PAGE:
Miss. River wetlands must be reconstructed

Sep 06, 2005

Scientists say the New Orleans flooding might have been prevented had the Mississippi River's delta and barrier islands been intact.
But now the scientists say a Manhattan Project-style effort must be made to restore the islands and marshes that once protected the Crescent City area from hurricanes, the San Francisco Chronicle reported Tuesday.

The river, over some 7,000 years, created a huge delta that sheltered the region from storm surges. But the delta, its wetlands and islands began disappearing after the river was diverted in 1930, preventing the depositing of silt and sand at its mouth, the report said.

Many scientists believe the delta and barrier islands must be reconstructed to ensure a catastrophe such as Hurricane Katrina is not repeated.

"New Orleans won't be safe from another storm like Katrina until we restore this hurricane buffer," Robert Twilley, a professor of wetland science at Louisiana State University, told the Chronicle. Twilley estimated such a marshland rehabilitation project might cost as much as $14 billion.

Researchers estimate the storm surge potential is reduced by 1-foot for every square mile of wetland that is restored.

Copyright 2005 by United Press International

Explore further: Watch the Falcon 9 rocket booster descend into the ocean for its "soft" landing (w/ Video)

add to favorites email to friend print save as pdf

Related Stories

NASA radar watches over California's aging levees

Apr 02, 2014

One morning in 2008, research scientist Cathleen Jones of NASA's Jet Propulsion Laboratory in Pasadena, Calif., was flying over the San Andreas fault near San Francisco, testing a new radar instrument built ...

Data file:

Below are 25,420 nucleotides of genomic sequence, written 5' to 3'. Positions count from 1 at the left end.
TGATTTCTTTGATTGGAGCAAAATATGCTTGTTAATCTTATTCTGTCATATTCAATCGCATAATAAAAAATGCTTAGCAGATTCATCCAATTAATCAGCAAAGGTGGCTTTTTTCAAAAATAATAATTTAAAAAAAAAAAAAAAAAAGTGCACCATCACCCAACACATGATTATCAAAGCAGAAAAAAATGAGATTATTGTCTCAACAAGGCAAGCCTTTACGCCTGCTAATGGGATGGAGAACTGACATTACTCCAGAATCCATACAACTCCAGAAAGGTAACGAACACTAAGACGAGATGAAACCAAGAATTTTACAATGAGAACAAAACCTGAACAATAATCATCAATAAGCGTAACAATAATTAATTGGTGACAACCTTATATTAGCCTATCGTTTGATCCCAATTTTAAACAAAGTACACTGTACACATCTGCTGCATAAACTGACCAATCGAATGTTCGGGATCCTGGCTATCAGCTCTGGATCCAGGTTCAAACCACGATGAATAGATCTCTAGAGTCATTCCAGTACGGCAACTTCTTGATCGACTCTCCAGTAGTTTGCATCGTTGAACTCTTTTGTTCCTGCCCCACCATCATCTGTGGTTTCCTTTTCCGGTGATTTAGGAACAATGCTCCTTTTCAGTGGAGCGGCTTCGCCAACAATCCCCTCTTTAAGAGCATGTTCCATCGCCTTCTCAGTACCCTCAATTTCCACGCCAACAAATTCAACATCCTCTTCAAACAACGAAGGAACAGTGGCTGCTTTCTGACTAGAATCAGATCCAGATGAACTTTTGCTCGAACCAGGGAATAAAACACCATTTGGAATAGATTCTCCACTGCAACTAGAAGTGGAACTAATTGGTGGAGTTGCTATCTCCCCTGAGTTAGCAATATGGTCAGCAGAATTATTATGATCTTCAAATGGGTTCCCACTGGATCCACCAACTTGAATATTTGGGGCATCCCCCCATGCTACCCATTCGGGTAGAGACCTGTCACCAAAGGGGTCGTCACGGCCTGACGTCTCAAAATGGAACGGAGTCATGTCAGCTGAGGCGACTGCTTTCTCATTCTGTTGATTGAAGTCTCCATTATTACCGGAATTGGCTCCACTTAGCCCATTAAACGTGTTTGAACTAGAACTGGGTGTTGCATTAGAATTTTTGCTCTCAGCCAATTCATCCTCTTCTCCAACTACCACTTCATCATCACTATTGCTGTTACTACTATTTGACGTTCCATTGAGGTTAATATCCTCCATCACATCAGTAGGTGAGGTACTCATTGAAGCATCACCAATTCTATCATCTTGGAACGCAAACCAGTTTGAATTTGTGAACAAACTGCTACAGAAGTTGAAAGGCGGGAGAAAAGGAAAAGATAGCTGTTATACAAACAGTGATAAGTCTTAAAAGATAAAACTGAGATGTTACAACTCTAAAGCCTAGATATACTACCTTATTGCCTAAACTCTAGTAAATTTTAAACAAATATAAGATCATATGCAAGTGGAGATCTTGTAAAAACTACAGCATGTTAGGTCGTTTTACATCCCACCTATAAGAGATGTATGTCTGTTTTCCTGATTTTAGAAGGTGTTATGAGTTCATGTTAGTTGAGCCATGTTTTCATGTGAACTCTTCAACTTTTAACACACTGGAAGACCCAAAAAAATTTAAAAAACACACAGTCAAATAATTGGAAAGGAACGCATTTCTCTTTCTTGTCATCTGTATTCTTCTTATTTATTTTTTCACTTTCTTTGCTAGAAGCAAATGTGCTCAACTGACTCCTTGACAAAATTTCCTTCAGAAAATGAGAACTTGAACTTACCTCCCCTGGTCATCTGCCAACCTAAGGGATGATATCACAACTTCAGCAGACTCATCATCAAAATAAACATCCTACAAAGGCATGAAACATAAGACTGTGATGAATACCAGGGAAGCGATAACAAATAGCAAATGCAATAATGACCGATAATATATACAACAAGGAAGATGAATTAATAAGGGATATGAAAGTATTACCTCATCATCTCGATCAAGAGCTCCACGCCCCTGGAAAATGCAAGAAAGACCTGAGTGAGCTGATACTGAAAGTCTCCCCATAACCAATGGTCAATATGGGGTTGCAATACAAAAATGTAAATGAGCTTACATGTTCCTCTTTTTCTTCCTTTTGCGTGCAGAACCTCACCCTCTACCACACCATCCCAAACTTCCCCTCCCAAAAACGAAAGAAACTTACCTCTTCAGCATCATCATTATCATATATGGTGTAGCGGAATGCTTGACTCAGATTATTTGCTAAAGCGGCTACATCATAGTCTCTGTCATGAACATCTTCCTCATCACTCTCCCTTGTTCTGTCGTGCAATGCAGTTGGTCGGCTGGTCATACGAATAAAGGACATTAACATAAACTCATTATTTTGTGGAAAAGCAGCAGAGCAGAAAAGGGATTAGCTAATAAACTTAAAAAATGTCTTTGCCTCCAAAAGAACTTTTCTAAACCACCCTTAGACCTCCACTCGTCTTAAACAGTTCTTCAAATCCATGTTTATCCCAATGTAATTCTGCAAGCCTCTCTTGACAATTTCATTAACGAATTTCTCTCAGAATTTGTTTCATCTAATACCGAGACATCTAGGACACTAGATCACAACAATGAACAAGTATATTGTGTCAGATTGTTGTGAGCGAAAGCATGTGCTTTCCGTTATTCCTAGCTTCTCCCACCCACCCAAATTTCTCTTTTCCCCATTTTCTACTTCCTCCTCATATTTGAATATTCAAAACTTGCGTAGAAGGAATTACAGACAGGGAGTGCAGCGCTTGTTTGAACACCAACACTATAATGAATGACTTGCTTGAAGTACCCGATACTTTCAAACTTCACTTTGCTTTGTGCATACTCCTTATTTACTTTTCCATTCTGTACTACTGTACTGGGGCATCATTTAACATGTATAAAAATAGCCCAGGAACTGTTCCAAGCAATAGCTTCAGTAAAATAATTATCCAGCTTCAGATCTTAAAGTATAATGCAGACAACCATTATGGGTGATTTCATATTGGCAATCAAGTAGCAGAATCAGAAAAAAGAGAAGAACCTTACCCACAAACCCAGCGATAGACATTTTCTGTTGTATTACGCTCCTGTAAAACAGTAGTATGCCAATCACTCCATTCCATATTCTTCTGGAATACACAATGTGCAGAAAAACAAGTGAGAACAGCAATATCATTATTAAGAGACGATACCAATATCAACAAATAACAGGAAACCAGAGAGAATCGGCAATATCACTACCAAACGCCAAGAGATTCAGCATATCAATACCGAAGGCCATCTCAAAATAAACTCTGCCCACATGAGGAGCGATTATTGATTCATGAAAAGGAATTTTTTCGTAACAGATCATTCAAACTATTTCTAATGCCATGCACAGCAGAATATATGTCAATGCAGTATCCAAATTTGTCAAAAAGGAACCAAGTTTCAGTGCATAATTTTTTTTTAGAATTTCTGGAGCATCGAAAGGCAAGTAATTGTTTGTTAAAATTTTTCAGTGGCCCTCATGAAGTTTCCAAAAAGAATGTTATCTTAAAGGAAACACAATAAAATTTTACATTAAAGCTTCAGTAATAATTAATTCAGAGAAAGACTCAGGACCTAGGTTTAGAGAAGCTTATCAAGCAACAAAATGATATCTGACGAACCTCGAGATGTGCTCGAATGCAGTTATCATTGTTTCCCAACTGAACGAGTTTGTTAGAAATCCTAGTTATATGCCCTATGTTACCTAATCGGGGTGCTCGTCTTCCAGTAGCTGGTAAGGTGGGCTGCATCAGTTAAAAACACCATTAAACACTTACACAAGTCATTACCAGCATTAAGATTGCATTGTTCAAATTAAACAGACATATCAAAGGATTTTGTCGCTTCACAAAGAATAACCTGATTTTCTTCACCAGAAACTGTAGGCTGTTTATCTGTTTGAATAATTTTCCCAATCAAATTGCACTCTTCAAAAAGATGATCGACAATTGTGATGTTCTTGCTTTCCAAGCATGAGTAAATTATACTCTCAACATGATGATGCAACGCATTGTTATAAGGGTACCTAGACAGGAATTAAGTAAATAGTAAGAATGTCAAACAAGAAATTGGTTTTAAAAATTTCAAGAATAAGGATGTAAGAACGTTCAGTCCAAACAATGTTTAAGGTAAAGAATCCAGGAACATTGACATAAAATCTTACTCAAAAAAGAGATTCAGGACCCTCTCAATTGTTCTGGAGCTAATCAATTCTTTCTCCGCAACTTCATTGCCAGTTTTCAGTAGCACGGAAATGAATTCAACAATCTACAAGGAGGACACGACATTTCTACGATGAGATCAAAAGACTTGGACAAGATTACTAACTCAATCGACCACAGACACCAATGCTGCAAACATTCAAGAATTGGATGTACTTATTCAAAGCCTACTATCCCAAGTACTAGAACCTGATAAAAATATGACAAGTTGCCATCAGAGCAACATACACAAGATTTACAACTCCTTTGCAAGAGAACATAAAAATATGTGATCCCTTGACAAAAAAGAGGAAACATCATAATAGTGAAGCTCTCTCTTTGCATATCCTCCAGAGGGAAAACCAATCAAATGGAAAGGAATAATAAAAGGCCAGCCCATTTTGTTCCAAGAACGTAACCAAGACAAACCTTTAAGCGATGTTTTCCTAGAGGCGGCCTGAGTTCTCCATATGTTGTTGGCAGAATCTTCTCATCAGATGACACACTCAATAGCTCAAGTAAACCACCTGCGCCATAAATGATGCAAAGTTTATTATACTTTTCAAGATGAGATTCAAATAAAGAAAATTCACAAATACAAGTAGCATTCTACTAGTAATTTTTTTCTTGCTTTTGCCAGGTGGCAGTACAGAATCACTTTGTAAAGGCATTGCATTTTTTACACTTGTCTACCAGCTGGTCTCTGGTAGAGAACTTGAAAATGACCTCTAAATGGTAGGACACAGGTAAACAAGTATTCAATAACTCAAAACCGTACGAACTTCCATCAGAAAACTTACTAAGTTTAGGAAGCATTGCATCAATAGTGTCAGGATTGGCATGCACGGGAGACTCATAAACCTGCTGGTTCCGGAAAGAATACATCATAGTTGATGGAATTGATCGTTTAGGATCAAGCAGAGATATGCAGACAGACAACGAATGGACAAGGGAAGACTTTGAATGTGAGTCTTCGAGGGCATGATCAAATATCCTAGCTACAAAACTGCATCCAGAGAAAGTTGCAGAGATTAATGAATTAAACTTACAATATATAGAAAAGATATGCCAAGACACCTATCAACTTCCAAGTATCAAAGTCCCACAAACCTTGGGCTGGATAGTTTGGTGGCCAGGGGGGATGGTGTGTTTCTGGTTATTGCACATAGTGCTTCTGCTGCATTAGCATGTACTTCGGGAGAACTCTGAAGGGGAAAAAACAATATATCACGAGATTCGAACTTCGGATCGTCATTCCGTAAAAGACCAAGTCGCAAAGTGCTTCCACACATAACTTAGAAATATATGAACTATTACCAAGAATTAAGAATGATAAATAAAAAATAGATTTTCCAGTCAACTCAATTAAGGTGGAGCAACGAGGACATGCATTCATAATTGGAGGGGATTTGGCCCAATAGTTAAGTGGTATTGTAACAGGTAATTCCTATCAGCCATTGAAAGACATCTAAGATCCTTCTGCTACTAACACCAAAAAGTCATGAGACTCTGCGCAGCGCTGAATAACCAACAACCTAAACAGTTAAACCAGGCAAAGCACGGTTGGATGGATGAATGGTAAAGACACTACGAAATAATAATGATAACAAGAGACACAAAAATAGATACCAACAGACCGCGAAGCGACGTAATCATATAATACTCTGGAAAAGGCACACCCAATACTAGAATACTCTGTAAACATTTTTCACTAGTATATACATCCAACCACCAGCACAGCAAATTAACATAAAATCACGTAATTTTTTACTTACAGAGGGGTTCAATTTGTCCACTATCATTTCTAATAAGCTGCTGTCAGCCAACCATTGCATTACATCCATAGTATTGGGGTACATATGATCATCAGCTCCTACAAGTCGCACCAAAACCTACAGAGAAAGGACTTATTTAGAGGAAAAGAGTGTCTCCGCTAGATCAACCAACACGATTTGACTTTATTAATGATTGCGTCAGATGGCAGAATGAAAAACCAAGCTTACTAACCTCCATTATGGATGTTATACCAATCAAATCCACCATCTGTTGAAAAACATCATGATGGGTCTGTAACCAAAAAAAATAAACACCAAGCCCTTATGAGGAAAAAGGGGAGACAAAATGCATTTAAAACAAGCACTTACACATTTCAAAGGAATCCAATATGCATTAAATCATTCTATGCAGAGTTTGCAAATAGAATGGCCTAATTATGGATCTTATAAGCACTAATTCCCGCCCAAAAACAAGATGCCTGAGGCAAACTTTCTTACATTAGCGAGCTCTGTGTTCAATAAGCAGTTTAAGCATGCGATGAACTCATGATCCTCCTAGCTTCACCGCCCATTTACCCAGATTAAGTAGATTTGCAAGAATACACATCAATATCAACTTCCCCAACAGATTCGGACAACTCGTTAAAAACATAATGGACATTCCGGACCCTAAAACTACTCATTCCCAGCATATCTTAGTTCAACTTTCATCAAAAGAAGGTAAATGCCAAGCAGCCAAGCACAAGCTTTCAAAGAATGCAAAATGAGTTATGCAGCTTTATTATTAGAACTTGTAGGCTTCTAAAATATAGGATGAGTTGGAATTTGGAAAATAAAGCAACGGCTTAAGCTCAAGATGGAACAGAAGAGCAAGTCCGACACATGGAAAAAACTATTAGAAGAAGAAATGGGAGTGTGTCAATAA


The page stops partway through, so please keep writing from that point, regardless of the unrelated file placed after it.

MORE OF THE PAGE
Comet-chasing probe to be roused from sleep

Jan 16, 2014

One of the most ambitious missions in the history of space goes into high-risk mode on Monday when Europe rouses a comet-chasing probe from years of hibernation.

Climate change and the future of Mono Lake

Dec 13, 2013

Guleed Ali pauses to study his notebook, standing on a steep slope covered in gray volcanic ash and desert brush, high above the present-day shore of Mono Lake in eastern California. He looks across the slope ...

200 million people at risk from toxic pollution

Nov 05, 2013

Hundreds of millions of people worldwide risk exposure to toxic pollution, environmental groups warned Monday, publishing a list of the world's worst areas, including an African processing site for European ...

Recommended for you

Lives and deaths of sibling stars

30 minutes ago

This beautiful star cluster, NGC 3293, is found 8000 light-years from Earth in the constellation of Carina (The Keel). This cluster was first spotted by the French astronomer Nicolas-Louis de Lacaille in ...

Heat testing the miniature Aausat 4 satellite

1 hour ago

The miniature Aausat satellite undergoes repeated temperature variations in a vacuum chamber, cooling the CubeSat to –10°C and heating it to +45°C for more than two weeks. This harsh baptism will make ...

New meteor shower "just a memory" of what once was there

1 hour ago

The weak display of last month's Camelopardalids meteor shower, the result of the close passage of comet 209P/LINEAR, may have disappointed backyard observers, but this never-before-seen shower now has scientists ...

User comments : 0